Tuesday, February 23, 2010

Attempt at Lent #1: Thai-Style Chicken with Basil

I should explain that while there are a few dishes I do well, I am for the most part a baker. And while I have some mad baking skills (that's right- mad), my other kitchen skills are occasionally lacking. I've seriously jacked up some hard boiled eggs in the past. Twice.

So it took a few days, but last night I finally put on my big-girl pants/apron and made dinner. On this occasion I chose a recipe from the Jan/Feb '10 issue of Cooks Illustrated: Thai-style chicken with basil. Unlike Chinese-style stir fries, Thai stir fries are done over a considerably lower heat, with herbs and aromatics cooked at the beginning of the dish rather than the end. (I'm quoting Christopher Kimball here - I couldn't tell you the difference between stir fries and fried rice before this issue.)

Anywho, the recipe turned out to be a success. The only drawback is (1) chicken breasts are a tad gross. I can handle a full-sized roaster (chicken with 40 cloves of garlic - one of my best dishes), but run of the mill breasts are a tad...icky. Also, this recipe made use of my food processor, which is great because, let's be honest: how often do I really use the thing? The cleanup can be a bit of a pain and I have done some bodily harm handling the blade, but it made ingredient prep worlds easier.

I should mention that - minus the rice that I served this over - the dish is pretty low in gluten. I point this out after a conversation I had with my older sister while cooking, where she explained that she's developed a slight gluten intolerance. Being the supportive sibling that I am, I replied that I could still eat anything I want. This little Hallmark moment will likely come back to bite me in the ass in future, I'm sure.

Now, I failed to take photos of my culinary output (this photo comes courtesy of CI), but the results were fairly similar. And tasty. And friggin spicy. Which we tamed with a nice little Riesling Tony picked up at the bottle shop (he didn't realize how sweet his choice would be, but it actually matched the dish's heat pretty well.)

Attempt at Lent #1: Success!!

Here's the recipe below:

Serves 4. Published January 1, 2010. From Cook's Illustrated.

This version of the recipe is relatively mild. For a very mild version of the dish, remove the seeds and ribs from the chiles. If fresh Thai chiles are unavailable, substitute 2 serranos or 1 medium jalapeƱo. In Thailand, crushed red pepper and sugar are passed at the table, along with extra fish sauce and white vinegar, so the dish can be adjusted to suit individual taste. Serve with steamed rice and vegetables, if desired.

2 cups fresh basil leaves , tightly packed
3 medium garlic cloves , peeled
6 green or red Thai chiles , stemmed (see note)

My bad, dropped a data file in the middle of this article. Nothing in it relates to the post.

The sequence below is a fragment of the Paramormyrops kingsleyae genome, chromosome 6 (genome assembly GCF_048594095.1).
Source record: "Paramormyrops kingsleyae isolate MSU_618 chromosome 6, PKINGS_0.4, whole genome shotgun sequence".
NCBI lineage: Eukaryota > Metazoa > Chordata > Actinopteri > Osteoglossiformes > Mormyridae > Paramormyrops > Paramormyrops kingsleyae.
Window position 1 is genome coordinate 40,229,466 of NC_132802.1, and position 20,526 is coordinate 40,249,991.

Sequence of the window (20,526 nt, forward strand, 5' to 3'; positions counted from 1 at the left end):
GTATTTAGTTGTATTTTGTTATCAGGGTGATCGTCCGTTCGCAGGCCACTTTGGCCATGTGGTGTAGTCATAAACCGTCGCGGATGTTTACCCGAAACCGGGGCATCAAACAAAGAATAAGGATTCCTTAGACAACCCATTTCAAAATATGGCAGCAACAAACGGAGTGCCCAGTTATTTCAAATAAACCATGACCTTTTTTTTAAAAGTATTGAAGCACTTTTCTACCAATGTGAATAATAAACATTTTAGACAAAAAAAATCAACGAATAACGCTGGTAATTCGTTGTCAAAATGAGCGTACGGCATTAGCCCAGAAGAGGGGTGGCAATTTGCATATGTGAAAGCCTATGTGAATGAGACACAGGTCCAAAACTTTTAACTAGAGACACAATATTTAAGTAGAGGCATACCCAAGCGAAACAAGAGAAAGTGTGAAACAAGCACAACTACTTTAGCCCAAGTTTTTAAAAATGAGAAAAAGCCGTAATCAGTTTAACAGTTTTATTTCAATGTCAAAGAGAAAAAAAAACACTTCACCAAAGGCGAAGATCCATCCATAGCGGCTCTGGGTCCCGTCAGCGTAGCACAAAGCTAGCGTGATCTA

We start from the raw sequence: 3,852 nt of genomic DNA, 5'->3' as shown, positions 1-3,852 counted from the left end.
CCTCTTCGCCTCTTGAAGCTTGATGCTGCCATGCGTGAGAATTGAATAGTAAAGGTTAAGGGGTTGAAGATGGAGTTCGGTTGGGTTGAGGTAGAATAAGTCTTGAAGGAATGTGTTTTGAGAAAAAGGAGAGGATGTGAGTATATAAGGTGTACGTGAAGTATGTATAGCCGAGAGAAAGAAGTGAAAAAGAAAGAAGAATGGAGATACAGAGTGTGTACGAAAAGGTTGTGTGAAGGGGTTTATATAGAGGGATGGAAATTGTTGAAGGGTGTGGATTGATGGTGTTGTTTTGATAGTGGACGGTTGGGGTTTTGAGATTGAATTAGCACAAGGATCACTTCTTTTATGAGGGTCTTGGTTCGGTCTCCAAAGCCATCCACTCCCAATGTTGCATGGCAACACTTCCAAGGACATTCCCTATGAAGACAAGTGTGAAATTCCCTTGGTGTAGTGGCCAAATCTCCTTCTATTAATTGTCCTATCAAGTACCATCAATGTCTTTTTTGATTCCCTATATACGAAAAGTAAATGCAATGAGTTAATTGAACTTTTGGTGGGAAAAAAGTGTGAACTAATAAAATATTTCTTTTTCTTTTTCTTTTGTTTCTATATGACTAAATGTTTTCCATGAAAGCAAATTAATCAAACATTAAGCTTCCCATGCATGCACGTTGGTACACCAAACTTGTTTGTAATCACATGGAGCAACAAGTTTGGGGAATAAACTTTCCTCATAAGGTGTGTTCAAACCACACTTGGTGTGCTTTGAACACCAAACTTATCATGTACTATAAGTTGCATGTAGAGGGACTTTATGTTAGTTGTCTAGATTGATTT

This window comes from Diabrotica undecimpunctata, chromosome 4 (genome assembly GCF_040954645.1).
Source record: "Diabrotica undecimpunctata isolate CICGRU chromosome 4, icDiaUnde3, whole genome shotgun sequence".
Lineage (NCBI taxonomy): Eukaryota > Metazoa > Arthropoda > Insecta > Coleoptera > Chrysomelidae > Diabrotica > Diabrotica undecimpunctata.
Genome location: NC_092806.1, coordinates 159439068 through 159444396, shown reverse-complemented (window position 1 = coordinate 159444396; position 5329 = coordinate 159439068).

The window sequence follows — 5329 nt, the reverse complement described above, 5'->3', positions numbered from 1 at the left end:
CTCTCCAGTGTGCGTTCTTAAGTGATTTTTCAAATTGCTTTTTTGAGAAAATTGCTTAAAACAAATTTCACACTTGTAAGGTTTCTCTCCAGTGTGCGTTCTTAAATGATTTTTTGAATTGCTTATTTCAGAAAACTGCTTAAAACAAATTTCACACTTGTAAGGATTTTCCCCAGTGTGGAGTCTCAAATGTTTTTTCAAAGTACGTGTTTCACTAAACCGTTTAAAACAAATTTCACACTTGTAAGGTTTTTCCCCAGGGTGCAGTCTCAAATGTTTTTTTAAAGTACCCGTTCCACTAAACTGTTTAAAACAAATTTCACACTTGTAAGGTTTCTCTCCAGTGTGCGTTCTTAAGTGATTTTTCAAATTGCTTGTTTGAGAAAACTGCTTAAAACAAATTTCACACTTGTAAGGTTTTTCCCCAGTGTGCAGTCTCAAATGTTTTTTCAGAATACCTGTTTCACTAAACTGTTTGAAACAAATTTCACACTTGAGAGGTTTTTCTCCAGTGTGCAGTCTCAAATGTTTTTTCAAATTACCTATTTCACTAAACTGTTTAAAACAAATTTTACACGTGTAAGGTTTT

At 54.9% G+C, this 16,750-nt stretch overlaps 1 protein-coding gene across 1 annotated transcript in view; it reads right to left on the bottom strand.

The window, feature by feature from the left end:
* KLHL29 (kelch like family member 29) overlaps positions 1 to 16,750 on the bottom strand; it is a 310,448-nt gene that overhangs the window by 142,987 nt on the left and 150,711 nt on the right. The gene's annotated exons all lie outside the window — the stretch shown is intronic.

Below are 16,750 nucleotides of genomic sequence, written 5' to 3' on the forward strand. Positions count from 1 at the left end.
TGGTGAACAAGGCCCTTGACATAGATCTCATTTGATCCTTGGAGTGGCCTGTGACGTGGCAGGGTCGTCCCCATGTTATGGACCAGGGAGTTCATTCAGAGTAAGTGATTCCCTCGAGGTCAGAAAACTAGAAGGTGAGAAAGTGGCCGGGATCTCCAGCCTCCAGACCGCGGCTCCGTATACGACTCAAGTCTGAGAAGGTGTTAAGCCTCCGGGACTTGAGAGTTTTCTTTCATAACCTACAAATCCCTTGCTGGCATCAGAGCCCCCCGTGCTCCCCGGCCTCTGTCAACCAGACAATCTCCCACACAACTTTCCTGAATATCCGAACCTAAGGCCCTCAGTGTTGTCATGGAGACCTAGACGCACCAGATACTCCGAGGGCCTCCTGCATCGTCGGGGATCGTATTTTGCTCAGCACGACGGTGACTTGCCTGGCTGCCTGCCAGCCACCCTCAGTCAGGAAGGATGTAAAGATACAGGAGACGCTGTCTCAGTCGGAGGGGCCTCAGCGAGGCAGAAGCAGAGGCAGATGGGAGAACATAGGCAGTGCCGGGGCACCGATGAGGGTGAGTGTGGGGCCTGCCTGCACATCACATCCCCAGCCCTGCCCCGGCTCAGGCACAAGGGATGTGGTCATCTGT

2 tablespoons fish sauce , plus extra for serving (see note)
1 tablespoon oyster sauce
1 teaspoon white vinegar , plus extra for serving (see note)
1 tablespoon sugar , plus extra for serving (see note)
1 pound boneless, skinless chicken breast , cut into 2-inch pieces
3 medium shallots , peeled and thinly sliced (about 3/4 cup)
2 tablespoons vegetable oil

Red pepper flakes , for serving (see note)


  1. Process 1 cup basil leaves, garlic, and chiles in food processor until finely chopped, 6 to 10 one-second pulses, scraping down bowl with rubber spatula once during processing. Transfer 1 tablespoon basil mixture to small bowl and stir in 1 tablespoon fish sauce, oyster sauce, vinegar, and sugar; set aside. Transfer remaining basil mixture to 12-inch heavy-bottomed nonstick skillet. Do not wash food processor bowl.

  2. Pulse chicken and 1 tablespoon fish sauce in food processor until meat is chopped into -approximate 1/4-inch pieces, six to eight 1-second pulses. Transfer to medium bowl and refrigerate 15 minutes.

  3. Stir shallots and oil into basil mixture in skillet. Heat over medium-low heat (mixture should start to sizzle after about 11/2 minutes; if it doesn’t, adjust heat accordingly), stirring constantly, until garlic and shallots are golden brown, 5 to 8 minutes.

  4. Add chicken, increase heat to medium, and cook, stirring and breaking up chicken with potato masher or rubber spatula, until only traces of pink remain, 2 to 4 minutes. Add reserved basil-fish sauce mixture and continue to cook, stirring constantly until chicken is no longer pink, about 1 minute. Stir in remaining cup basil leaves and cook, stirring constantly, until basil is wilted, 30 to 60 seconds. Serve immediately, passing extra fish sauce, sugar, red pepper flakes, and vinegar separately.

Let me know if it works for you. Also, if you're in the Baltimore area and know of any running trails that aren't currently buried under several inches of snow, feel free to share. I've got a 10-miler for which to train :)

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